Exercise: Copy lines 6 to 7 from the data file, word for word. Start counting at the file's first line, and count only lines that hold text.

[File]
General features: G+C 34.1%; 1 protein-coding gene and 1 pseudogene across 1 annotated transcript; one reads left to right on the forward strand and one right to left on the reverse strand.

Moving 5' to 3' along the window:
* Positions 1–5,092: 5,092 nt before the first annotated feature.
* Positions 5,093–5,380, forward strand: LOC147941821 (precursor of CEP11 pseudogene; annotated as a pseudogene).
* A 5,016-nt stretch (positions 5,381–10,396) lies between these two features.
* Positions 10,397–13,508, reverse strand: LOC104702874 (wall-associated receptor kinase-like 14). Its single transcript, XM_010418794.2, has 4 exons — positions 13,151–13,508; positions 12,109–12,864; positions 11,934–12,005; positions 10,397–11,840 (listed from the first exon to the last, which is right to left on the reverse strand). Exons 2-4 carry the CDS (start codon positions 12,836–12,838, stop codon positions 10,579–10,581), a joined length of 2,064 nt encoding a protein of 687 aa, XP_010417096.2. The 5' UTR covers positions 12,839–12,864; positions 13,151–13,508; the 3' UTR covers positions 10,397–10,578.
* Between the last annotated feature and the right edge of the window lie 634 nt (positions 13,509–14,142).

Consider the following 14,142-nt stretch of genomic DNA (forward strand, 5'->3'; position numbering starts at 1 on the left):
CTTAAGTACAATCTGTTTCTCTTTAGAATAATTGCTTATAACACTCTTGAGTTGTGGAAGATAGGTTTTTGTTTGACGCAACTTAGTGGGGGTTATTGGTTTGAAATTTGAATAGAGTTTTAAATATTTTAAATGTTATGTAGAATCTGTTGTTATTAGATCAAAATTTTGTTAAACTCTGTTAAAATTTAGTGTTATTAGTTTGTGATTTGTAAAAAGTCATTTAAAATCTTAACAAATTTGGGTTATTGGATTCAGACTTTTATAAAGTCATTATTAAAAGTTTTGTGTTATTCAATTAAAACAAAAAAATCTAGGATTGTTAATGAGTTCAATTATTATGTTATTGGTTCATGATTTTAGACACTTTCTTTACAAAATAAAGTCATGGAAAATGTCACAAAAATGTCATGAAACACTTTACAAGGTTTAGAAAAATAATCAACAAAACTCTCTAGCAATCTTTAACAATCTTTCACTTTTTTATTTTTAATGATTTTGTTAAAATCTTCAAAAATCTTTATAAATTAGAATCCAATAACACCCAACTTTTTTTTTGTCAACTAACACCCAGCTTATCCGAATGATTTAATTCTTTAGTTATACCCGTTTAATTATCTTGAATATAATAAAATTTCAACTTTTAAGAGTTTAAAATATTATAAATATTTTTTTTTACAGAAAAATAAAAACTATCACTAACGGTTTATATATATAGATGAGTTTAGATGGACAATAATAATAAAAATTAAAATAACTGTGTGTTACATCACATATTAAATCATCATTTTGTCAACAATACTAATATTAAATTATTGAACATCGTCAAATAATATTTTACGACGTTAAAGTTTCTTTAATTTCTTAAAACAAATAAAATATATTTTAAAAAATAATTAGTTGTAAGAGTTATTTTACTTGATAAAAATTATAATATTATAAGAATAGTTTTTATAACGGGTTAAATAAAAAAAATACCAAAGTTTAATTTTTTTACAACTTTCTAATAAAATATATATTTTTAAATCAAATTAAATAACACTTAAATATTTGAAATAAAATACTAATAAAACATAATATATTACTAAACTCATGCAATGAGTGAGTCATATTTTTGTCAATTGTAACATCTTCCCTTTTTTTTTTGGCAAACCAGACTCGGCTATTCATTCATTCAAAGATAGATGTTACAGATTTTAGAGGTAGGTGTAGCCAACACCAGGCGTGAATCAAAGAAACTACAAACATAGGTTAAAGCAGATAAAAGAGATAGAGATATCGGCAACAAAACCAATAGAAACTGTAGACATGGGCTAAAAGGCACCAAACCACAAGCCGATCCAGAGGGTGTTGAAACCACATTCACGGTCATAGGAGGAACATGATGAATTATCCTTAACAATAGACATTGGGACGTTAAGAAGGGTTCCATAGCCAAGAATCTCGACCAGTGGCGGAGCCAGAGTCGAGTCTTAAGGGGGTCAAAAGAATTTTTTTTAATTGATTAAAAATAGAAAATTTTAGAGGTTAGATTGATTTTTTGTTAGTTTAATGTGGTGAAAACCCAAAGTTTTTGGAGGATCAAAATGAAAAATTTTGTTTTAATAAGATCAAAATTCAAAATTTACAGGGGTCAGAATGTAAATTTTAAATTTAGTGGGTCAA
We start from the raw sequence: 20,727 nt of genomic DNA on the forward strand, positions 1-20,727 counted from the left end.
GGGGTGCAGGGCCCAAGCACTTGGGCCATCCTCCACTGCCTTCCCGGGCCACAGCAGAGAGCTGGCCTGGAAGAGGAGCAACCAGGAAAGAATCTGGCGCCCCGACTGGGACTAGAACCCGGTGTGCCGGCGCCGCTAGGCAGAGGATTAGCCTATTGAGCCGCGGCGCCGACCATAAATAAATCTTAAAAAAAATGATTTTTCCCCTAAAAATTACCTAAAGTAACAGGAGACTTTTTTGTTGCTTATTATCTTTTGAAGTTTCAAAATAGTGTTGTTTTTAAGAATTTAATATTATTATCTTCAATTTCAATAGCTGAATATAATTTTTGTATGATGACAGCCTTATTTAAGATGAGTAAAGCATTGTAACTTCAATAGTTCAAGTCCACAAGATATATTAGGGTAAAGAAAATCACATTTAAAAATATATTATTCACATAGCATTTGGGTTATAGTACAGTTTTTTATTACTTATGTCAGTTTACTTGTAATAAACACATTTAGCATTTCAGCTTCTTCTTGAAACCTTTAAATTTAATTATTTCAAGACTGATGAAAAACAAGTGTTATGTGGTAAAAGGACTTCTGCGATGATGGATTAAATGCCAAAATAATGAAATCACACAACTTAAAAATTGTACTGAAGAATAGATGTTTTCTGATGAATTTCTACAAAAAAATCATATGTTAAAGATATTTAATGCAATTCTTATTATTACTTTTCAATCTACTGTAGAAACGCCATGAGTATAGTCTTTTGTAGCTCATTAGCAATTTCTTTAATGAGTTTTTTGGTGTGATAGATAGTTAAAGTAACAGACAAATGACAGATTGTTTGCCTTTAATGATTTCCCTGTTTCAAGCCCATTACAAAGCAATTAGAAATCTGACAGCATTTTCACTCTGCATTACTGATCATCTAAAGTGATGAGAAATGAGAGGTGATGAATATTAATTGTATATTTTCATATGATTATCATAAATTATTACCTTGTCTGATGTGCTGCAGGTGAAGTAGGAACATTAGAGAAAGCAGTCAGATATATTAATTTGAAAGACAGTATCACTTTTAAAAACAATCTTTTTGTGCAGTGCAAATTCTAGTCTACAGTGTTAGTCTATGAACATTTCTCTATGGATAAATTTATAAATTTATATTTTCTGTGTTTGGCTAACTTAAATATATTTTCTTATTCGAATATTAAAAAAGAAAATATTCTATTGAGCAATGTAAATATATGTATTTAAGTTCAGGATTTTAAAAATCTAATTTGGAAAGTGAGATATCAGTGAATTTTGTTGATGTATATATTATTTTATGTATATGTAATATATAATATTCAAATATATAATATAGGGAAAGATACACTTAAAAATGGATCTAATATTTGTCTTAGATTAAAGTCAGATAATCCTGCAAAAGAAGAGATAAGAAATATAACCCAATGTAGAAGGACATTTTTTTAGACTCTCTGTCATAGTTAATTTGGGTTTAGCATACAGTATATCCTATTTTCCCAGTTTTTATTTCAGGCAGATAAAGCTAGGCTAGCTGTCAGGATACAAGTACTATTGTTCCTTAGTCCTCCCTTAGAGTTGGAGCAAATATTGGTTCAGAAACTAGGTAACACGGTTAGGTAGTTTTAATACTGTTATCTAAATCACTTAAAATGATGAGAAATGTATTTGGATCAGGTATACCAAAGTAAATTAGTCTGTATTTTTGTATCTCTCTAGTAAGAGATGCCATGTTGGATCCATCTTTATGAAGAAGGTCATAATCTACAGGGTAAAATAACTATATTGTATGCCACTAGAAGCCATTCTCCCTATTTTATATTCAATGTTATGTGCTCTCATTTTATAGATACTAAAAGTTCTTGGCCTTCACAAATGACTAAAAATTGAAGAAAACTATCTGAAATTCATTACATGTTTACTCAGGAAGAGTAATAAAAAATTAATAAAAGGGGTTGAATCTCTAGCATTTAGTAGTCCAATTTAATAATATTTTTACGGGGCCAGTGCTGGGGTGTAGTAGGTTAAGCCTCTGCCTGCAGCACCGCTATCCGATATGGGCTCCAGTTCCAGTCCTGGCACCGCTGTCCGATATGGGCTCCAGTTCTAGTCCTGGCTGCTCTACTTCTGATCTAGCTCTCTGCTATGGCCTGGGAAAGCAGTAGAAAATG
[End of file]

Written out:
* Positions 10,397–13,508, reverse strand: LOC104702874 (wall-associated receptor kinase-like 14). Its single transcript, XM_010418794.2, has 4 exons — positions 13,151–13,508; positions 12,109–12,864; positions 11,934–12,005; positions 10,397–11,840 (listed from the first exon to the last, which is right to left on the reverse strand). Exons 2-4 carry the CDS (start codon positions 12,836–12,838, stop codon positions 10,579–10,581), a joined length of 2,064 nt encoding a protein of 687 aa, XP_010417096.2. The 5' UTR covers positions 12,839–12,864; positions 13,151–13,508; the 3' UTR covers positions 10,397–10,578.
* Between the last annotated feature and the right edge of the window lie 634 nt (positions 13,509–14,142).